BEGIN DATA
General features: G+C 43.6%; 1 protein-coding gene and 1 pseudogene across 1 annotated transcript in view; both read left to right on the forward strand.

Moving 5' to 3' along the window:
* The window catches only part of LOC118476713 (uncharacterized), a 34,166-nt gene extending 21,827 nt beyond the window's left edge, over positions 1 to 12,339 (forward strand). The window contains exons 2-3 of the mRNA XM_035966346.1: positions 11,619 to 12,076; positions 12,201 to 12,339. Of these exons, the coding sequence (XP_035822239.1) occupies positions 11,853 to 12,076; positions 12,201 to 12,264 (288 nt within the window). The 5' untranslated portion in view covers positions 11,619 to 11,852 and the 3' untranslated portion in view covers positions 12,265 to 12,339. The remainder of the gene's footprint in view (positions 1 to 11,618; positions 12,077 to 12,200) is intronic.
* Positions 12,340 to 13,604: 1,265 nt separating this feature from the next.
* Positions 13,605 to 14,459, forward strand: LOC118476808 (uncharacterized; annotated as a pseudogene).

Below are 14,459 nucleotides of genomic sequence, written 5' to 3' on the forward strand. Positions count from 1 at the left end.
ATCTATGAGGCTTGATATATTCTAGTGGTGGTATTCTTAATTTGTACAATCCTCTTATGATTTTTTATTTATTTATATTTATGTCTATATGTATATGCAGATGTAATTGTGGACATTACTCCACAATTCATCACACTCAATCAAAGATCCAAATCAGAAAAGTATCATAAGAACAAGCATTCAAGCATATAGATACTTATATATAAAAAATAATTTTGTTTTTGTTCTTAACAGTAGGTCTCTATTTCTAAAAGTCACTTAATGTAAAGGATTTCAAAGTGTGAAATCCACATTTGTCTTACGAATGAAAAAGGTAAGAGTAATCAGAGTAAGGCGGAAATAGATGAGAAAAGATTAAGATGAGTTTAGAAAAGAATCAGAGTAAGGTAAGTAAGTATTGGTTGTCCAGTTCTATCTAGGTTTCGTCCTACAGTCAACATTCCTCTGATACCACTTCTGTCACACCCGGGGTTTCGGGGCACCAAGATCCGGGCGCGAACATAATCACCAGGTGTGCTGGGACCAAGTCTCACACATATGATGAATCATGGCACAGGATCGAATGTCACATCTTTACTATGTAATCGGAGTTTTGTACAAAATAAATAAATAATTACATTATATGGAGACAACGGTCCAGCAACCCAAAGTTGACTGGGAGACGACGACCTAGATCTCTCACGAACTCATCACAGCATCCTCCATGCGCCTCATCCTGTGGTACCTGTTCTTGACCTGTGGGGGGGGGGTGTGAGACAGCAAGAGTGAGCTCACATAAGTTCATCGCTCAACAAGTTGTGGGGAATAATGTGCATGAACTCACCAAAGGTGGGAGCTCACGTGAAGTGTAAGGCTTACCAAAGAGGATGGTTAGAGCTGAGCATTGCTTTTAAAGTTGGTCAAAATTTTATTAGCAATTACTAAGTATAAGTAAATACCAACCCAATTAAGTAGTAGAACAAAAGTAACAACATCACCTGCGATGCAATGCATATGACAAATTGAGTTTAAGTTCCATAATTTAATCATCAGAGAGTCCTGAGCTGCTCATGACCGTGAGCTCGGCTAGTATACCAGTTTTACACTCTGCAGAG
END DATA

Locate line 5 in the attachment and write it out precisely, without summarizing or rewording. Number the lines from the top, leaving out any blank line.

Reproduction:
* Positions 13,605 to 14,459, forward strand: LOC118476808 (uncharacterized; annotated as a pseudogene).